Stealing Home: Unsettling Baseball as America's National PastimeExport this event to calendar

Tuesday, October 19, 2021 — 7:00 PM EDT

Event image with logos for Renison and WPL, and image of baseball glove with ball.

Tuesday, October 19, 2021
7:00pm ET

Register now on Eventbrite 

About this event

Origin stories do work. Often shrouded in mystery and myth, they are meant to make people feel connection, belonging, and intimacy with the story told. Baseball's origin stories are filled with all these wonderful myths - from a 5-year-old Abner Doubleday inventing the game on the shores of Lake Otsego in Cooperstown, New York to the legendary called shot by Babe Ruth. In this presentation, Dr. Craig Fortier, Assistant Professor of Social Development Studies at Renison University College, unravels some of the myths of baseball's origins in America to expose the soft cork of the American settler colonial project. How do we reconcile baseball's origins with current struggles against racist mascots and team monikers like those of the Cleveland and Atlanta baseball teams? This presentation will lead participants in a discussion on how we might unsettle baseball as we unsettle (North) America.

Panelists:

Dr. Craig Fortier (they/them; he/him) is an Associate Professor in the Department of Social Development Studies at Renison University College. Craig holds a PhD in Sociology from York University and has participated in movements for migrant justice and in support of Indigenous sovereignty for over a decade in Toronto, Three Fires Confederacy, Haudenosaunee, and Wendat territories.

They are the author of Unsettling the Commons: Social Movement Within, Against and Beyond Settler Colonialism as well as two articles on the history of baseball: "Stealing Home: decolonizing baseball’s origin stories and their relations to settler colonialism," in the journal Settler Colonial Studies and "A Field of Dreamers on Stolen Land: Practices of Unsettling on the Recreational Softball Diamonds of Tkaronto" (with Colin Hastings) in the Journal of Sport History.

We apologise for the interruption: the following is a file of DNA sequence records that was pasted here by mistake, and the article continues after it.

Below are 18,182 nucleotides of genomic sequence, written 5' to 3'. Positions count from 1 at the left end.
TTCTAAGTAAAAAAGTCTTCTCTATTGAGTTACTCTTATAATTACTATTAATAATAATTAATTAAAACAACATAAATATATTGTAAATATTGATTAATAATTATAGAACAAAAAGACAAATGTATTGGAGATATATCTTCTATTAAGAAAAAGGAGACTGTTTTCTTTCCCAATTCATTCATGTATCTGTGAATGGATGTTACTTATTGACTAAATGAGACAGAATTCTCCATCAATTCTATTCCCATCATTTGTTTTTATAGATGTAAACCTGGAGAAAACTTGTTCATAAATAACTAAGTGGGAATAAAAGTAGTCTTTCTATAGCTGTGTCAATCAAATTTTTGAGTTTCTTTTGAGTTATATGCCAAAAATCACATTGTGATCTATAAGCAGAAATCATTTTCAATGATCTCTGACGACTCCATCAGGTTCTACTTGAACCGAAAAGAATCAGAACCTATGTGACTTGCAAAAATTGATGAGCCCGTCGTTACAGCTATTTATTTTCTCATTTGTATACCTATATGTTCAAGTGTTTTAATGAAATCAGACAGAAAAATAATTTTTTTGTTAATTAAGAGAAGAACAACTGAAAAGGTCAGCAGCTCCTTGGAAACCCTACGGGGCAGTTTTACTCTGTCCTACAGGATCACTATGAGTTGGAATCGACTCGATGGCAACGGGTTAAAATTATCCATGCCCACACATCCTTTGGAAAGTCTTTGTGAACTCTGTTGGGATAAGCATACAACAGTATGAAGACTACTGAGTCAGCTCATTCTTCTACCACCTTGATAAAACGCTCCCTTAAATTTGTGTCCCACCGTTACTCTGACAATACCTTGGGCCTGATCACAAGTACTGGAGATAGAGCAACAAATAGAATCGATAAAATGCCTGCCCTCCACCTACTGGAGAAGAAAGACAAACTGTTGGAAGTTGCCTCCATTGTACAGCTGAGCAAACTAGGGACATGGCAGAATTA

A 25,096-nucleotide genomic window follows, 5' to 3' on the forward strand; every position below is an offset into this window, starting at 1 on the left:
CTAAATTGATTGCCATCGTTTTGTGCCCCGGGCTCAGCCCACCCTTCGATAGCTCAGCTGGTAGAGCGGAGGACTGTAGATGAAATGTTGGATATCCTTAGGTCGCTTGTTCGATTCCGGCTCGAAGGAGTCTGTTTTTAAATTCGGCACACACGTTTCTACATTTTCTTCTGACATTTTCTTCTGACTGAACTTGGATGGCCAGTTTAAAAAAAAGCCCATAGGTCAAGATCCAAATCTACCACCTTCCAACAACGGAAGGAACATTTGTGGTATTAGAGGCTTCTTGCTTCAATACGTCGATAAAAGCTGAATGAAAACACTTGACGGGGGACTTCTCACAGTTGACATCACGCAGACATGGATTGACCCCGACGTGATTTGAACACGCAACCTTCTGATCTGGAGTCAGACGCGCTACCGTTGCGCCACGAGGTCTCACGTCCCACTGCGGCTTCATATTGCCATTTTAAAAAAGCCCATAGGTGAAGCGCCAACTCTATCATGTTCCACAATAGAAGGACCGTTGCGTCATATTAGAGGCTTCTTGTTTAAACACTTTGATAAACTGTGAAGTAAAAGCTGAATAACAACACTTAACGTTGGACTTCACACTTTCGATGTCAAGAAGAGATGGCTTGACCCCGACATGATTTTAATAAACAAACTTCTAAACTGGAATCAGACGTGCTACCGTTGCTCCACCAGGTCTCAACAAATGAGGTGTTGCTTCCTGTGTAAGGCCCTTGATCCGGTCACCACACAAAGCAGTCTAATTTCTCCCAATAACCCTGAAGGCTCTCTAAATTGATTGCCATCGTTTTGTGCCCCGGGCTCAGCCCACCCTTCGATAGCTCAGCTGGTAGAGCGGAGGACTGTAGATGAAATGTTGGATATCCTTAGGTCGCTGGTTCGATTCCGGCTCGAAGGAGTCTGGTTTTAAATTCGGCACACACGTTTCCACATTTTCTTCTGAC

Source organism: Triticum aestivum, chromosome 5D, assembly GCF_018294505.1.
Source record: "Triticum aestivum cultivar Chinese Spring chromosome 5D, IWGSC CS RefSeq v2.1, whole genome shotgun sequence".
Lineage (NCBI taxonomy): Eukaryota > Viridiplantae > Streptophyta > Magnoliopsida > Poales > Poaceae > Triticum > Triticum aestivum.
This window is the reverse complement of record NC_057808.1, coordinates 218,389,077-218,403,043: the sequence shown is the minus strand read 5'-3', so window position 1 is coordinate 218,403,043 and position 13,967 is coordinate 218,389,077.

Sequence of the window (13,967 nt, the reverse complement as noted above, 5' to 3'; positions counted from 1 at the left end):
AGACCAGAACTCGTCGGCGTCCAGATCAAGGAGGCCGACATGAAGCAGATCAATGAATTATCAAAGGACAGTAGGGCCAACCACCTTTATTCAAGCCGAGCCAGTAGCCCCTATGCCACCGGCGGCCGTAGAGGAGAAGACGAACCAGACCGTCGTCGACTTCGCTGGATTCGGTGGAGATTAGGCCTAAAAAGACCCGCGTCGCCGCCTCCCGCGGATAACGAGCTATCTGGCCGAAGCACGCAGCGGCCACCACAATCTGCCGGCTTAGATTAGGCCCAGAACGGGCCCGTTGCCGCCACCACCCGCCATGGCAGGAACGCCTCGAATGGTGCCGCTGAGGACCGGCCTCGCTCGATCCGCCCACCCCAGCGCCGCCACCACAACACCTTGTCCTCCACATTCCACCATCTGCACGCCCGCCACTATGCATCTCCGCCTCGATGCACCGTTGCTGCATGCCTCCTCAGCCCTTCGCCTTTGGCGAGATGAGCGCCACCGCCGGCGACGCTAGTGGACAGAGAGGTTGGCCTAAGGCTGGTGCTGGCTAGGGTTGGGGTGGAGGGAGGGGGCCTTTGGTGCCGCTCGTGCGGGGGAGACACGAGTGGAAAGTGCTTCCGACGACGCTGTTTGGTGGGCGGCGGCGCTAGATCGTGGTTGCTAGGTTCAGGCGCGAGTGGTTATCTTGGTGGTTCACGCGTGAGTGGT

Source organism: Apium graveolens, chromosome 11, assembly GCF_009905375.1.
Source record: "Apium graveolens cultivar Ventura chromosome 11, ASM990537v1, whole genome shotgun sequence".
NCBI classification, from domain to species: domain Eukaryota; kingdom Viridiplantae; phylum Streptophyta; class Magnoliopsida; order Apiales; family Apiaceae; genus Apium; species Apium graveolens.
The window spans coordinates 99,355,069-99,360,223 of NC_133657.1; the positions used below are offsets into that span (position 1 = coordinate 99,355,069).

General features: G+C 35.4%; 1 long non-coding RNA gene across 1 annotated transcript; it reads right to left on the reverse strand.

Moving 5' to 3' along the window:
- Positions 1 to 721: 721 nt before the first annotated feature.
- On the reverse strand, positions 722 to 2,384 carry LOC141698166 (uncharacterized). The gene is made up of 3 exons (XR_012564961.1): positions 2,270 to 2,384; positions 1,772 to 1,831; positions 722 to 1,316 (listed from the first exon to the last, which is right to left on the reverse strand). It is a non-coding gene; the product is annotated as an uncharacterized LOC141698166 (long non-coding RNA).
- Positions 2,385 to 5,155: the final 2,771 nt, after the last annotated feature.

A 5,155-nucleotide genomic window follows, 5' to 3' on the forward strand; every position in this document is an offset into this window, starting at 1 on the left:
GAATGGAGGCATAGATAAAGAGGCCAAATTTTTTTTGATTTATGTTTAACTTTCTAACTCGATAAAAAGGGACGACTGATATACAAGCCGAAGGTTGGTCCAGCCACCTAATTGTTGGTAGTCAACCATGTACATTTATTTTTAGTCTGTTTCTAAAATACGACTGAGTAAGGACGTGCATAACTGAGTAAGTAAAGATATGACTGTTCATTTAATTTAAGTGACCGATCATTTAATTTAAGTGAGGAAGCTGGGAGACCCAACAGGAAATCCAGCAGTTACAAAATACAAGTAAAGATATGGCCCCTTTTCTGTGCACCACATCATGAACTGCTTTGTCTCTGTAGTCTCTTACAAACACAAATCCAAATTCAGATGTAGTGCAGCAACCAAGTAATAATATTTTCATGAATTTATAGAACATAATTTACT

Dr. Christopher Taylor (he/him) completed his PhD at Western University (Canada) in History and Migration & Ethnic Relations (MER). He currently teaches at the University of Waterloo in the Department of History and the Arts First program. His administrative roles at the University of Waterloo include serving as the Confronting Anti-Black Racism Advisor for the Equity Office, and acting as the Faculty of Arts’ Black Equity Strategist & Anti-Racism Advisor. He is a facilitator with the City of Toronto’s Confronting Anti-Black Racism Unit.

His book, Flying Fish in the Great White North: The Autonomous Migration of Black Barbadians, is available from Fernwood Publishing. He also worked in the Ontario Public Service (OPS) and began his career as a Policy Coordinator Intern in the Deputy Minister's Office at the Ministry of Labour. He was the Diversity and Inclusion Coordinator in the Ministry of the Attorney General's Diversity, Inclusion & Accessibility Office; a Senior Policy Advisor.

S M T W T F S
26
27
28
29
30
1
2
3
4
5
6
7
8
9
10
11
12
13
14
15
16
17
18
19
20
21
22
23
24
25
26
27
28
29
30
31
1
2
3
4
5
6
  1. 2021 (16)
    1. November (1)
    2. October (4)
    3. September (1)
    4. July (1)
    5. June (2)
    6. May (1)
    7. April (2)
    8. March (1)
    9. February (2)
    10. January (1)
  2. 2020 (26)
    1. December (1)
    2. November (4)
    3. October (1)
    4. September (2)
    5. August (1)
    6. March (6)
    7. February (7)
    8. January (4)
  3. 2019 (23)
  4. 2018 (15)
  5. 2017 (19)
  6. 2016 (32)
  7. 2015 (38)
  8. 2014 (41)
  9. 2013 (53)
  10. 2012 (40)
  11. 2011 (30)
  12. 2010 (31)
  13. 2009 (42)
  14. 2008 (14)